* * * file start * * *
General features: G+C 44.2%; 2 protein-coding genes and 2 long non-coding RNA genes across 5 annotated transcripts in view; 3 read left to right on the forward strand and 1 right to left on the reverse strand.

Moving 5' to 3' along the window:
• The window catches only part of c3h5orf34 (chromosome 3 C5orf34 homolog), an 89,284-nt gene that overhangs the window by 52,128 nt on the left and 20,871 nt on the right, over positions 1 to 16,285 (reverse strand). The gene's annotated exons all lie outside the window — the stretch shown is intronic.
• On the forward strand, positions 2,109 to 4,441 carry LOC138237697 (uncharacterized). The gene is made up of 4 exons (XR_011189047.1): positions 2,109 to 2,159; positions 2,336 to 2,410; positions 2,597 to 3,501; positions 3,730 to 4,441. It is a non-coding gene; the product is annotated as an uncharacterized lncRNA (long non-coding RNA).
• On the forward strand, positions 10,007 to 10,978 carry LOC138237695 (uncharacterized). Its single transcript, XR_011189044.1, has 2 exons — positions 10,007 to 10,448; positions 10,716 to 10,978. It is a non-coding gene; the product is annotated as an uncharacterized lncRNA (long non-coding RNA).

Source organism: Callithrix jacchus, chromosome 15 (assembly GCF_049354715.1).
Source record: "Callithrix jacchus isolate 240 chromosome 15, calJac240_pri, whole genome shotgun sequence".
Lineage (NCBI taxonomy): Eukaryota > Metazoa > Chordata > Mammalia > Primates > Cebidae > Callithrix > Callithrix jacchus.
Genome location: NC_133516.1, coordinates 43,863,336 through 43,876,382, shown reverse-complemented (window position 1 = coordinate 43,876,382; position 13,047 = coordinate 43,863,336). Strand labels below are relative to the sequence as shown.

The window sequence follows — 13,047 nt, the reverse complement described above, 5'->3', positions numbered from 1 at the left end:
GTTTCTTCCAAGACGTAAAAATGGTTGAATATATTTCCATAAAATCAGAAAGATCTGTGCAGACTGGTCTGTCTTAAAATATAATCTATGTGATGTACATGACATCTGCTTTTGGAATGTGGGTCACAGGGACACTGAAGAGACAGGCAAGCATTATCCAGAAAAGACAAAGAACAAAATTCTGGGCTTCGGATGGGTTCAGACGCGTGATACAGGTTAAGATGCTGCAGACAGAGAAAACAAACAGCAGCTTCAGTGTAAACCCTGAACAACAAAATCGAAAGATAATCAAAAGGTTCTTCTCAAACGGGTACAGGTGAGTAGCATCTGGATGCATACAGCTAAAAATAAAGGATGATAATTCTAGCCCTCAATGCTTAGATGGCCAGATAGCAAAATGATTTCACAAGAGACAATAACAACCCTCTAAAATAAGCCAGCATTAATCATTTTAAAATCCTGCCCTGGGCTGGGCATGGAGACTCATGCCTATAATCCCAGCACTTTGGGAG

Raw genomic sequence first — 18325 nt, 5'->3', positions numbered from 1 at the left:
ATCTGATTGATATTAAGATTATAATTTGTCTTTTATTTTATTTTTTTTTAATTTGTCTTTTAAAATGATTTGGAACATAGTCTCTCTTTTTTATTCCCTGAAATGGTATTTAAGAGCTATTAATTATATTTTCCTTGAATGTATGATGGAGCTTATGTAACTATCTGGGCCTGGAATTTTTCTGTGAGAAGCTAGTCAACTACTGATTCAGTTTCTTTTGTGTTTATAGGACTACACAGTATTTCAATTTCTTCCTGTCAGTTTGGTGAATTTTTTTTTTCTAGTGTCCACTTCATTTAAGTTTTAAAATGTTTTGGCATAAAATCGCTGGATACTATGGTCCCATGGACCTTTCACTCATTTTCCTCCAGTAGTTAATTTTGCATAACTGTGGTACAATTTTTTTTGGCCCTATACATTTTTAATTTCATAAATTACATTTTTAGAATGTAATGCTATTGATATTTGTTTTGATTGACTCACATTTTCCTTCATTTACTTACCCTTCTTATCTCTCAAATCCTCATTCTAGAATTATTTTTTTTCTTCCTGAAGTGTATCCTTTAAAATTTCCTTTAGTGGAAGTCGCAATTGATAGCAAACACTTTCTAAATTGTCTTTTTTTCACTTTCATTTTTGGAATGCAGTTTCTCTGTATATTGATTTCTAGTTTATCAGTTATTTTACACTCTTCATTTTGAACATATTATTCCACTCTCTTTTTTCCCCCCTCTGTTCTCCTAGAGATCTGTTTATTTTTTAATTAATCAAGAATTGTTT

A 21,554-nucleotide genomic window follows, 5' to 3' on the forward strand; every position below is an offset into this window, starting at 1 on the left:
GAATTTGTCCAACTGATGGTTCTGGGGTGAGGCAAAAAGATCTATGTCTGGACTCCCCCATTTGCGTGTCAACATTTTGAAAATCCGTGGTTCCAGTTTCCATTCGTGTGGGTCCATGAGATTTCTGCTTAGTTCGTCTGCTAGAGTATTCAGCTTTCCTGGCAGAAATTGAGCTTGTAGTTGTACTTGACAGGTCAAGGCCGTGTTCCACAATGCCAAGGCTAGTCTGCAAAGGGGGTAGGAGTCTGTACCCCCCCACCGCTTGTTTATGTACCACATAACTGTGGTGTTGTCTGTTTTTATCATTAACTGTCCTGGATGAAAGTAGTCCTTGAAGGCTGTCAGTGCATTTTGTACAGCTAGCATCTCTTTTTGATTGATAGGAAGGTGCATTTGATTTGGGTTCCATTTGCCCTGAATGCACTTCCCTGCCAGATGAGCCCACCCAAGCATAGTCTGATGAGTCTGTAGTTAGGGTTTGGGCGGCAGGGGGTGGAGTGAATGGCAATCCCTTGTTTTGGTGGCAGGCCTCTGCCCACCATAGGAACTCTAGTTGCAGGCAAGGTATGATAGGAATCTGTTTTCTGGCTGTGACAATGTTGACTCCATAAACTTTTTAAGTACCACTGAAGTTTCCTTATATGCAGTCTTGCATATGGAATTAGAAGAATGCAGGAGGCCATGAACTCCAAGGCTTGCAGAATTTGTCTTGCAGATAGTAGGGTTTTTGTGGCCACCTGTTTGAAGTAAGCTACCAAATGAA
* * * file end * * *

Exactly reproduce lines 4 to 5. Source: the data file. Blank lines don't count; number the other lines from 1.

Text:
• On the forward strand, positions 2,109 to 4,441 carry LOC138237697 (uncharacterized). The gene is made up of 4 exons (XR_011189047.1): positions 2,109 to 2,159; positions 2,336 to 2,410; positions 2,597 to 3,501; positions 3,730 to 4,441. It is a non-coding gene; the product is annotated as an uncharacterized lncRNA (long non-coding RNA).
• On the forward strand, positions 10,007 to 10,978 carry LOC138237695 (uncharacterized). Its single transcript, XR_011189044.1, has 2 exons — positions 10,007 to 10,448; positions 10,716 to 10,978. It is a non-coding gene; the product is annotated as an uncharacterized lncRNA (long non-coding RNA).